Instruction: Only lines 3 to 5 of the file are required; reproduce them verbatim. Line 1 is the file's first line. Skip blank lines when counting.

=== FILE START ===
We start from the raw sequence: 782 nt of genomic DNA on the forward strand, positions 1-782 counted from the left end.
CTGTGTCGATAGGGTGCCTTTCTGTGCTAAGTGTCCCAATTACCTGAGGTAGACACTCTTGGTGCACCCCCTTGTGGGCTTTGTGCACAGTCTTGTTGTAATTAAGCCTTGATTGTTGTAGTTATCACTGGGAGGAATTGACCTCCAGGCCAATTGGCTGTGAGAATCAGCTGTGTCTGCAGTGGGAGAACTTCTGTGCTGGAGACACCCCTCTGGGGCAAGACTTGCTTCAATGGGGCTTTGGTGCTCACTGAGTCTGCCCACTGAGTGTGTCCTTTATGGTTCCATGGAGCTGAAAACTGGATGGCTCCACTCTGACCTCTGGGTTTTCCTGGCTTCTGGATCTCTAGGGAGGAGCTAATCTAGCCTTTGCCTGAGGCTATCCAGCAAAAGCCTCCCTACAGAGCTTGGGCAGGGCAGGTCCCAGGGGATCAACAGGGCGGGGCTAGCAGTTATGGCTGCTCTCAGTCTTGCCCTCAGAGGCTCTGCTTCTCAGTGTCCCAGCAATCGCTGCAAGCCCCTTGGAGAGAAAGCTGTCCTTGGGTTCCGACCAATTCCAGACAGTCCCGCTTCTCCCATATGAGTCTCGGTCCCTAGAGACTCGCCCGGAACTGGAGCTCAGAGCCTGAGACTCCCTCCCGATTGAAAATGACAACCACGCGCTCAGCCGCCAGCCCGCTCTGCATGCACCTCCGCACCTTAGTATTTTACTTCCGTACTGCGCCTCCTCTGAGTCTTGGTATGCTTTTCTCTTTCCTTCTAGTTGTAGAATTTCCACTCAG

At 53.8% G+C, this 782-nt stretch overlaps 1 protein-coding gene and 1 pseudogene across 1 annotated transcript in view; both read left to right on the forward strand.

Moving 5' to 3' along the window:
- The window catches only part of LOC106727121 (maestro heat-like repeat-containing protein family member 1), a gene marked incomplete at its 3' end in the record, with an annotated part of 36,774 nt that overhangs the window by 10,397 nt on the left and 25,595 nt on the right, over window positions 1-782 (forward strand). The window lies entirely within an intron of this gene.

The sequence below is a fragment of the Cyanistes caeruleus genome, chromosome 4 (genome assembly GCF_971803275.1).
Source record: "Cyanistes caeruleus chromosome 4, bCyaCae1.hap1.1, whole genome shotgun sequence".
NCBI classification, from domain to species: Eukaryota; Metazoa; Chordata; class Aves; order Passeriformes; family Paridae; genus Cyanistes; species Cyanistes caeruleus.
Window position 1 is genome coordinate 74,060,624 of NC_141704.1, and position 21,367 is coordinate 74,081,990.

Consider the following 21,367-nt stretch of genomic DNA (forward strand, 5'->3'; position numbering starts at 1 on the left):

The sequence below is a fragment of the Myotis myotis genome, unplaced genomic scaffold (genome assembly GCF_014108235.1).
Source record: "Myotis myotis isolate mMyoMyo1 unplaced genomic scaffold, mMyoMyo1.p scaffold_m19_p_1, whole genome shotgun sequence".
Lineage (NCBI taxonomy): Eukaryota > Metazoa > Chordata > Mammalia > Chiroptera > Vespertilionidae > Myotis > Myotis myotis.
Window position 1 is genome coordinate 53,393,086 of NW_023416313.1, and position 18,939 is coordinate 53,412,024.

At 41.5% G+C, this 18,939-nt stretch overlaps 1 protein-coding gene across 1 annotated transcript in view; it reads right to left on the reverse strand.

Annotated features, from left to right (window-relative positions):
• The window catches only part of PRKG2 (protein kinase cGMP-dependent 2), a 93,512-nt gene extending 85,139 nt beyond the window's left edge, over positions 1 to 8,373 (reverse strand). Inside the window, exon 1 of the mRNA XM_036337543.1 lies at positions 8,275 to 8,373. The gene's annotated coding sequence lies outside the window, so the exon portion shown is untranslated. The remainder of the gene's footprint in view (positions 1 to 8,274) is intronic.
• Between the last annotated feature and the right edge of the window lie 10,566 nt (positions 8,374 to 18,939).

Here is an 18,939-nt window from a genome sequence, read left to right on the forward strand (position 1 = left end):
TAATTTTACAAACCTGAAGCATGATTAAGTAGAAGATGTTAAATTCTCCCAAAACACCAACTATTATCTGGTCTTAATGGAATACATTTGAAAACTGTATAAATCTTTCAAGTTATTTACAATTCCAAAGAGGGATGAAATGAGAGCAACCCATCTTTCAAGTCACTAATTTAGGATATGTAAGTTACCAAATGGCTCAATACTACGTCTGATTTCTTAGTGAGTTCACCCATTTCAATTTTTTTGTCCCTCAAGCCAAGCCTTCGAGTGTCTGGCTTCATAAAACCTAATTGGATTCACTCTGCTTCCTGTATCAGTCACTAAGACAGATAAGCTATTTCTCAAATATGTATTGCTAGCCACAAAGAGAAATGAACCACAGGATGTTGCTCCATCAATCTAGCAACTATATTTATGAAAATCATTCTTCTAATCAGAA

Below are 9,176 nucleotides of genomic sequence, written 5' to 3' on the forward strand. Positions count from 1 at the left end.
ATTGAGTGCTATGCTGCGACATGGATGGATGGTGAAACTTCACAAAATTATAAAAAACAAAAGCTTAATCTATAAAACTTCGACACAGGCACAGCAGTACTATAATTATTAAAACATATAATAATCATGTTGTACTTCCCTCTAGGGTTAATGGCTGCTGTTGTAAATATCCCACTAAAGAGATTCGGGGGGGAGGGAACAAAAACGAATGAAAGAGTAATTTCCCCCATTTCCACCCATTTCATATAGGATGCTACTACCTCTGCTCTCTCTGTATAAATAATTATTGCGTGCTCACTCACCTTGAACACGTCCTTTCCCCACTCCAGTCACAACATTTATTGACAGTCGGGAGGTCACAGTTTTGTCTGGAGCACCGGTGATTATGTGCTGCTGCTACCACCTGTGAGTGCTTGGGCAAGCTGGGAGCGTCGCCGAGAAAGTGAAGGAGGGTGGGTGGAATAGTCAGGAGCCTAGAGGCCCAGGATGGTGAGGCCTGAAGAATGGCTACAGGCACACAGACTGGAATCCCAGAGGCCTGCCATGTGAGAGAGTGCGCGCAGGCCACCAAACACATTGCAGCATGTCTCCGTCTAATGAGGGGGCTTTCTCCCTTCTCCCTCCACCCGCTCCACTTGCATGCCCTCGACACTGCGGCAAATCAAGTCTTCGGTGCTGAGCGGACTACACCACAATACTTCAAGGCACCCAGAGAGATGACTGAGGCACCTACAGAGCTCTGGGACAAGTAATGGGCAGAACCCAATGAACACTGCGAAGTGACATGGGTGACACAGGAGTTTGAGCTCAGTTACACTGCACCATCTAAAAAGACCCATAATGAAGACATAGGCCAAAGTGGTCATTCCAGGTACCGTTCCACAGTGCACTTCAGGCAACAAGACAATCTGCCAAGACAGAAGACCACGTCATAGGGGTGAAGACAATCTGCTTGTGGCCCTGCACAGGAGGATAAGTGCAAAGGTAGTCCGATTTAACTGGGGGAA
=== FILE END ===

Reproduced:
At 53.8% G+C, this 782-nt stretch overlaps 1 protein-coding gene and 1 pseudogene across 1 annotated transcript in view; both read left to right on the forward strand.

Moving 5' to 3' along the window:
- The window catches only part of LOC106727121 (maestro heat-like repeat-containing protein family member 1), a gene marked incomplete at its 3' end in the record, with an annotated part of 36,774 nt that overhangs the window by 10,397 nt on the left and 25,595 nt on the right, over window positions 1-782 (forward strand). The window lies entirely within an intron of this gene.